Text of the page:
Inevitably, in financially challenging times, my job also entails providing recommendations for the prioritization of funding for facilities.  The Vice Provost for Research makes the difficult decisions, which are weighted by more factors than just profitability numbers, but my work directly informs those decisions.

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Guest post: The rise of contractual conservatism – will it subvert sharing of scientific resources?

March 7, 2012 | Posted by Guest in Core facilities |

This is a guest post by Stephen Byers, Director of the Lombardi Shared Resources at the Lombardi Comprehensive Cancer Center, Georgetown University (full bio below). 

As director of shared resources at Georgetown University’s Lombardi Comprehensive Cancer Center and as Director of the Translation Technologies component of the Georgetown/Howard Univerity CTSA, my goal is to provide our researchers with the highest quality experimental resources, at the best possible price.  Sometimes that means adding in a new technology to our core facilities, sometimes it means reaching out to our CTSA network partners, sometimes it means negotiating with another institution altogether.   One reason I attend the Association of Biomolecular Resource Facilities (ABRF) annual conference is to keep up with cutting edge resources and explore what it makes sense for us expand or introduce as part of our core services and when it makes sense for us to find partners.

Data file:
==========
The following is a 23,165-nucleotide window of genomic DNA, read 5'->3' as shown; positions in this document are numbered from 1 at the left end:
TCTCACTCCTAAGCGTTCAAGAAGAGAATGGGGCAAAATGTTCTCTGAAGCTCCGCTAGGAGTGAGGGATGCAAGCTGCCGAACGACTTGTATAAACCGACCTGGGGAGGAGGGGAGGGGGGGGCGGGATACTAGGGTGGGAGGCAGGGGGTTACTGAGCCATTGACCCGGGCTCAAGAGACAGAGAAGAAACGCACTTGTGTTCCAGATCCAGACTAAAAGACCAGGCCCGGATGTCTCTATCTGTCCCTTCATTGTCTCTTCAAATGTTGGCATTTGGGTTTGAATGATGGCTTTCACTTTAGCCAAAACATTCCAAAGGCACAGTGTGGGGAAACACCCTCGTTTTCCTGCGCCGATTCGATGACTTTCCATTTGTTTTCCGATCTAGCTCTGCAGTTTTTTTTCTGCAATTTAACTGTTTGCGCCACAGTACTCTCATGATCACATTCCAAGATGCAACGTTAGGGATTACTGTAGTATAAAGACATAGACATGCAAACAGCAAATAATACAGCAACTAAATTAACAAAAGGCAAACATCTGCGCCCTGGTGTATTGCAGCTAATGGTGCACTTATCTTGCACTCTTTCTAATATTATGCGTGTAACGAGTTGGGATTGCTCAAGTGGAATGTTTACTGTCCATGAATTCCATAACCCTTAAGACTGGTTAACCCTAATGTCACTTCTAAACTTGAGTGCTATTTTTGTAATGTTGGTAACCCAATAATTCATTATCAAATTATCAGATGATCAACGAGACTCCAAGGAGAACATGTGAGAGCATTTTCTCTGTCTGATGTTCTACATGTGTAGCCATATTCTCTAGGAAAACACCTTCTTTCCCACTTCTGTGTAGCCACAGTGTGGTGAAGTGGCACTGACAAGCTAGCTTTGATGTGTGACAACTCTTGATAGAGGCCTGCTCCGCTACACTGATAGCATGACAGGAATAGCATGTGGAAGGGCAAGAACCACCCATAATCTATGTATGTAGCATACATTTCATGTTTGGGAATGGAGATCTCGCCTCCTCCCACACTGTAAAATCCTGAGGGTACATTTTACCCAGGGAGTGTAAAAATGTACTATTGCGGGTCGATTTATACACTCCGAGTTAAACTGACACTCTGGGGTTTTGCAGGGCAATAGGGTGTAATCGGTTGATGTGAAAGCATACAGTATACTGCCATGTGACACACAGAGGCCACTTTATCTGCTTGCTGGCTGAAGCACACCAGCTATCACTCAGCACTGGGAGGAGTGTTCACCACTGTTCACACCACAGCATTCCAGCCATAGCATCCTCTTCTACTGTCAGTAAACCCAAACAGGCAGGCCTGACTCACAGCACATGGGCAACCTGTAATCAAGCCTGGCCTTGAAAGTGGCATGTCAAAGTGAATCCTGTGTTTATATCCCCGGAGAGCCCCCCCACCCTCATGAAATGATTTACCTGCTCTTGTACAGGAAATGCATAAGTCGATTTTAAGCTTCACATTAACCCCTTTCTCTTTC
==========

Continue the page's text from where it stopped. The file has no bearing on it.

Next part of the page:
Different core facilities develop specializations, driven both by foresight as well as serendipity.   Georgetown, for example, has invested in an outstanding Metabolomics Shared Resource Program.  We’re finding that, in many cases, high throughput analysis of metabolites in blood or urine with LC-Mass Spectrometry is as good as genomic profiling at segregating outcomes in diseases… and a whole lot cheaper.  We can generate as many as 20-30,000 metabolite data points in an hour at $60/hr for 6 samples.  The real challenge for this field, as for much of post-genomic science, is the informatics that goes into analyzing all this data.  Under the guidance of our metabolomics gurus, Al Fornace and Amrita Cheema, and Medical Informatics Director Subha Madhavan, we are improving our informatics services and finding no shortage of investigators eager to take advantage of this technology.